But is White an impact guy?  It’s the reason I have the Suns passing on him at No.6, and the Bulls passing on him at No.7 overall.  The potential, and immediate impact, that Garland and Reddish could bring immediately to their teams is just larger than that of White’s.  Garland is an impact guy.  Reddish obviously could or couldn’t be.  White just won’t get a whole lot better than what he is.

And for Minnesota, that’s fine.  They desperately need to add efficiency and defense to a roster that’s full of wasted talent right now.  Jeff Teague will be around next season after of-course opting into one of the secretly-worst contracts in the league, but he’s turned into a ball-hog the past two years.  Derrick Rose may be back, but if White is around it’s probably best to let him go.

White can run the ship immediately, and get Karl Anthony-Towns the ball.  That could be a special two-man game.  Him, combined with the defense that Josh Okogie brings and hopefully some improved defense from KAT could turn Minnesota into a better defensive team next season.  This is starting to look like the young, fun Wolves team we thought we had four years ago.

No.12, Charlotte Hornets- Jaxson Hayes, Texas

The Hornets have a log-jam at the two big man spots, but that doesn’t mean it’s a good one to have.

Willy Hernangomez is probably my favorite Hornets big guy, and he’s no more than a backup.  Neither Frank Kaminsky or Cody Zeller have the style fit of the modern NBA; their lack of athleticism and spacing offensively makes them practically unplayable.

Jaxson Hayes is the perfect fit for today’s league.  He’s long, athletic, and can likely switch 3-5.  He’s got impressive foot-speed and lateral quickness for an almost seven-footer.  He’s not a shooter, and offensively is just a lob guy, but the defense he brings is undeniable.

No.13, Miami Heat- Kevin Porter Jr., USC

The biggest thing the Miami Heat have lacked since LeBron James left is a dominant offensive player.

Yes, those are some big shoes to fill.  But their trial of Dion Waiters to washed-up Dywane Wade has failed badly.  D-Wade was legitimately their crunch-time guy last year!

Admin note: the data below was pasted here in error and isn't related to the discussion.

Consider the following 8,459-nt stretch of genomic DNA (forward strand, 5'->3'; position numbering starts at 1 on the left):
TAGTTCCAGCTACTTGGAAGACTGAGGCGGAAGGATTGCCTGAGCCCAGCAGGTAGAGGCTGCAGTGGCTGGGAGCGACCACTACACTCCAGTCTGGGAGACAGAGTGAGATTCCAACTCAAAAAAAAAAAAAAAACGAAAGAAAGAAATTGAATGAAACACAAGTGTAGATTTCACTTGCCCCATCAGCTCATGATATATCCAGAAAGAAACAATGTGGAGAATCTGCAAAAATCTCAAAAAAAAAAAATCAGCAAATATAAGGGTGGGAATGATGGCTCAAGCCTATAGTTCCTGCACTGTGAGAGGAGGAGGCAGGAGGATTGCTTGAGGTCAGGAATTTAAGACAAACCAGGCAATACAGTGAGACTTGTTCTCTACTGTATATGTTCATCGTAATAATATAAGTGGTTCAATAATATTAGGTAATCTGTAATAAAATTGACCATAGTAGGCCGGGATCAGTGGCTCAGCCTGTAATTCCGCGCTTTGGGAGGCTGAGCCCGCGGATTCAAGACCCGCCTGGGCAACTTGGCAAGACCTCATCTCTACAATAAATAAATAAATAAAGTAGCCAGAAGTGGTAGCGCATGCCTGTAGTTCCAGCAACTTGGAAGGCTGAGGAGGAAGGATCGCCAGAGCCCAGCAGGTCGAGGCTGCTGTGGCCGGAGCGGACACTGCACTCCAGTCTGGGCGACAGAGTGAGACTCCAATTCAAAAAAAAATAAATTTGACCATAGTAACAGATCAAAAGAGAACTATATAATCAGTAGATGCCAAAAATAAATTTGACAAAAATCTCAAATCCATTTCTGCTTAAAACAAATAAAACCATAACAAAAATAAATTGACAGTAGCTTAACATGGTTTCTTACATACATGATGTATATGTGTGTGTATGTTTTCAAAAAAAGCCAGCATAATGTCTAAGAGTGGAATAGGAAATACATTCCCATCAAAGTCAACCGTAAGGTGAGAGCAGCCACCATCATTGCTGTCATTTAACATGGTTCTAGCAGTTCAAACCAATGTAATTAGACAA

Pat Riley has tried to attract and trade for stars since the Big Three era, but nothing has turned up.  Jimmy Butler will certainly be on their radar this summer as he has for years now, but him ending back up in Philadelphia or with a LA team is starting to seem more likely.  Instead of taking a risk and over-paying someone, adding to what is already a tight cap for the Heat (where they’ve decided to put their money has been BRUTAL), Kevin Porter Jr. could represent that type of big-fish the Heat want so bad.

This might be high for KPJ.  He’s got some serious issues.  He only played in 21 games this past season and started just four of them at USC due to a suspension for an undisclosed reason.  He takes a ton of mid-rangers, which isn’t too concerning given the role the Heat will need him to play (crunch-time scorer) and his good three-point percentage (41.2%).  But a lot of those mid-rangers are circus shots; he’s a bit of a ball-hog and hoists whenever he feels like it.

But he’s got the ball-handling to go with it, making KPJ a potentially dangerous, isolation scorer someday.  His moves are sick; he can shake and bake and cross over dudes like it’s nothing.  He’s also lightning quick; a dangerous combination with his isolation scoring; KPJ can blow by guys and get to the rim and keep up defensively using his speed.